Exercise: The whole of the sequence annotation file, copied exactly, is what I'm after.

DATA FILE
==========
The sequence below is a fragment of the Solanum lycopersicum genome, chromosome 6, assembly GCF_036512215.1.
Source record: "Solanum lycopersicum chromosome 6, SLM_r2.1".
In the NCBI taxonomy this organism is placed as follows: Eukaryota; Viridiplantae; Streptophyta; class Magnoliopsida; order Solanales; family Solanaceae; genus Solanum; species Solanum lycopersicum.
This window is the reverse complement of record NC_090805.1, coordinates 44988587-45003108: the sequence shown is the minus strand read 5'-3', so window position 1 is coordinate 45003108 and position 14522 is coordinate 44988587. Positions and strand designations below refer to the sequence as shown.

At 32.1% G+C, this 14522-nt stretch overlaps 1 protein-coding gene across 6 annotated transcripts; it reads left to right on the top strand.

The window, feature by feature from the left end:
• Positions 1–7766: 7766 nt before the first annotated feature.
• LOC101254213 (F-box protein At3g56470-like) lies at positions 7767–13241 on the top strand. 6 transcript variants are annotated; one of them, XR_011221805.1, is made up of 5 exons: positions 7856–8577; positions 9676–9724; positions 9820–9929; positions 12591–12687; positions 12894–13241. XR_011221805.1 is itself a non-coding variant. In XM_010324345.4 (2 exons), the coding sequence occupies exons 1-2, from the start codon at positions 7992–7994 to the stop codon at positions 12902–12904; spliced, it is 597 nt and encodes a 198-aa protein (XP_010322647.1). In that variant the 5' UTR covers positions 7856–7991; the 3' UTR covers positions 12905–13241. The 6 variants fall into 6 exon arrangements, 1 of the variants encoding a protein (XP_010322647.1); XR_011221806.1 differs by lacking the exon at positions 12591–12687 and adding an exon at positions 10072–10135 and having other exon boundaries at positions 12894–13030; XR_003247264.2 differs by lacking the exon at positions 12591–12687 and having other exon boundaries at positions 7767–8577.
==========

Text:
The sequence below is a fragment of the Solanum lycopersicum genome, chromosome 6, assembly GCF_036512215.1.
Source record: "Solanum lycopersicum chromosome 6, SLM_r2.1".
In the NCBI taxonomy this organism is placed as follows: Eukaryota; Viridiplantae; Streptophyta; class Magnoliopsida; order Solanales; family Solanaceae; genus Solanum; species Solanum lycopersicum.
This window is the reverse complement of record NC_090805.1, coordinates 44988587-45003108: the sequence shown is the minus strand read 5'-3', so window position 1 is coordinate 45003108 and position 14522 is coordinate 44988587. Positions and strand designations below refer to the sequence as shown.

At 32.1% G+C, this 14522-nt stretch overlaps 1 protein-coding gene across 6 annotated transcripts; it reads left to right on the top strand.

The window, feature by feature from the left end:
• Positions 1–7766: 7766 nt before the first annotated feature.
• LOC101254213 (F-box protein At3g56470-like) lies at positions 7767–13241 on the top strand. 6 transcript variants are annotated; one of them, XR_011221805.1, is made up of 5 exons: positions 7856–8577; positions 9676–9724; positions 9820–9929; positions 12591–12687; positions 12894–13241. XR_011221805.1 is itself a non-coding variant. In XM_010324345.4 (2 exons), the coding sequence occupies exons 1-2, from the start codon at positions 7992–7994 to the stop codon at positions 12902–12904; spliced, it is 597 nt and encodes a 198-aa protein (XP_010322647.1). In that variant the 5' UTR covers positions 7856–7991; the 3' UTR covers positions 12905–13241. The 6 variants fall into 6 exon arrangements, 1 of the variants encoding a protein (XP_010322647.1); XR_011221806.1 differs by lacking the exon at positions 12591–12687 and adding an exon at positions 10072–10135 and having other exon boundaries at positions 12894–13030; XR_003247264.2 differs by lacking the exon at positions 12591–12687 and having other exon boundaries at positions 7767–8577.